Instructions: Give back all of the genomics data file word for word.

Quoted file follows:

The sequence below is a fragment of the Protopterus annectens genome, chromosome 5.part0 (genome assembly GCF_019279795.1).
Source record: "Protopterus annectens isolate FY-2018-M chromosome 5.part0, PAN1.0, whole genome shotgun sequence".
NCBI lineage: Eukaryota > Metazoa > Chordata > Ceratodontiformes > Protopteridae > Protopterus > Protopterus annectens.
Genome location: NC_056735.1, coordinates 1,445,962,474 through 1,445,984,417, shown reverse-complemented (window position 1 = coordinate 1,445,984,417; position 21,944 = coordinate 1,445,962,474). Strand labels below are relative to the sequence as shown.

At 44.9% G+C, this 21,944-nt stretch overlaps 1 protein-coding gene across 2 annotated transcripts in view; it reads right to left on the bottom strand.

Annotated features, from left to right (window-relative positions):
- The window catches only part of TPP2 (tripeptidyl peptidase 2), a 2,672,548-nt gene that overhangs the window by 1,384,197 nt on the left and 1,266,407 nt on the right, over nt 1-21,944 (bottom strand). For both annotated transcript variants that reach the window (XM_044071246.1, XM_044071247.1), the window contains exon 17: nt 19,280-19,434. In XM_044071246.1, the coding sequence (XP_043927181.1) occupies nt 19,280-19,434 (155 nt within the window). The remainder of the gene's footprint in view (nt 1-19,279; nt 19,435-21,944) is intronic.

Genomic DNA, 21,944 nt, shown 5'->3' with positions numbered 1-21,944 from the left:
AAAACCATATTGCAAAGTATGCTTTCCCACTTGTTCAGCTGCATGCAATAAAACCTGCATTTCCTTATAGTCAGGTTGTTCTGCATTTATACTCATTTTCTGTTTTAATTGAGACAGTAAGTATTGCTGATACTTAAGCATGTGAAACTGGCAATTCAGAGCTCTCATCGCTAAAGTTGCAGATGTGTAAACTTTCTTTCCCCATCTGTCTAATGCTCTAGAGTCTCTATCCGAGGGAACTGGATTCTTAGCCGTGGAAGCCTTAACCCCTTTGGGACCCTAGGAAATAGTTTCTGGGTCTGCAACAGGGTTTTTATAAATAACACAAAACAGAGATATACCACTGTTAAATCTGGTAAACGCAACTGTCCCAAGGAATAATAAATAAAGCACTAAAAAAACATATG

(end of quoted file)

The sequence below is a fragment of the Protopterus annectens genome, chromosome 5.part0 (genome assembly GCF_019279795.1).
Source record: "Protopterus annectens isolate FY-2018-M chromosome 5.part0, PAN1.0, whole genome shotgun sequence".
NCBI lineage: Eukaryota > Metazoa > Chordata > Ceratodontiformes > Protopteridae > Protopterus > Protopterus annectens.
Genome location: NC_056735.1, coordinates 1,445,962,474 through 1,445,984,417, shown reverse-complemented (window position 1 = coordinate 1,445,984,417; position 21,944 = coordinate 1,445,962,474). Strand labels below are relative to the sequence as shown.

At 44.9% G+C, this 21,944-nt stretch overlaps 1 protein-coding gene across 2 annotated transcripts in view; it reads right to left on the bottom strand.

Annotated features, from left to right (window-relative positions):
- The window catches only part of TPP2 (tripeptidyl peptidase 2), a 2,672,548-nt gene that overhangs the window by 1,384,197 nt on the left and 1,266,407 nt on the right, over nt 1-21,944 (bottom strand). For both annotated transcript variants that reach the window (XM_044071246.1, XM_044071247.1), the window contains exon 17: nt 19,280-19,434. In XM_044071246.1, the coding sequence (XP_043927181.1) occupies nt 19,280-19,434 (155 nt within the window). The remainder of the gene's footprint in view (nt 1-19,279; nt 19,435-21,944) is intronic.

Genomic DNA, 21,944 nt, shown 5'->3' with positions numbered 1-21,944 from the left:
AAAACCATATTGCAAAGTATGCTTTCCCACTTGTTCAGCTGCATGCAATAAAACCTGCATTTCCTTATAGTCAGGTTGTTCTGCATTTATACTCATTTTCTGTTTTAATTGAGACAGTAAGTATTGCTGATACTTAAGCATGTGAAACTGGCAATTCAGAGCTCTCATCGCTAAAGTTGCAGATGTGTAAACTTTCTTTCCCCATCTGTCTAATGCTCTAGAGTCTCTATCCGAGGGAACTGGATTCTTAGCCGTGGAAGCCTTAACCCCTTTGGGACCCTAGGAAATAGTTTCTGGGTCTGCAACAGGGTTTTTATAAATAACACAAAACAGAGATATACCACTGTTAAATCTGGTAAACGCAACTGTCCCAAGGAATAATAAATAAAGCACTAAAAAAACATATG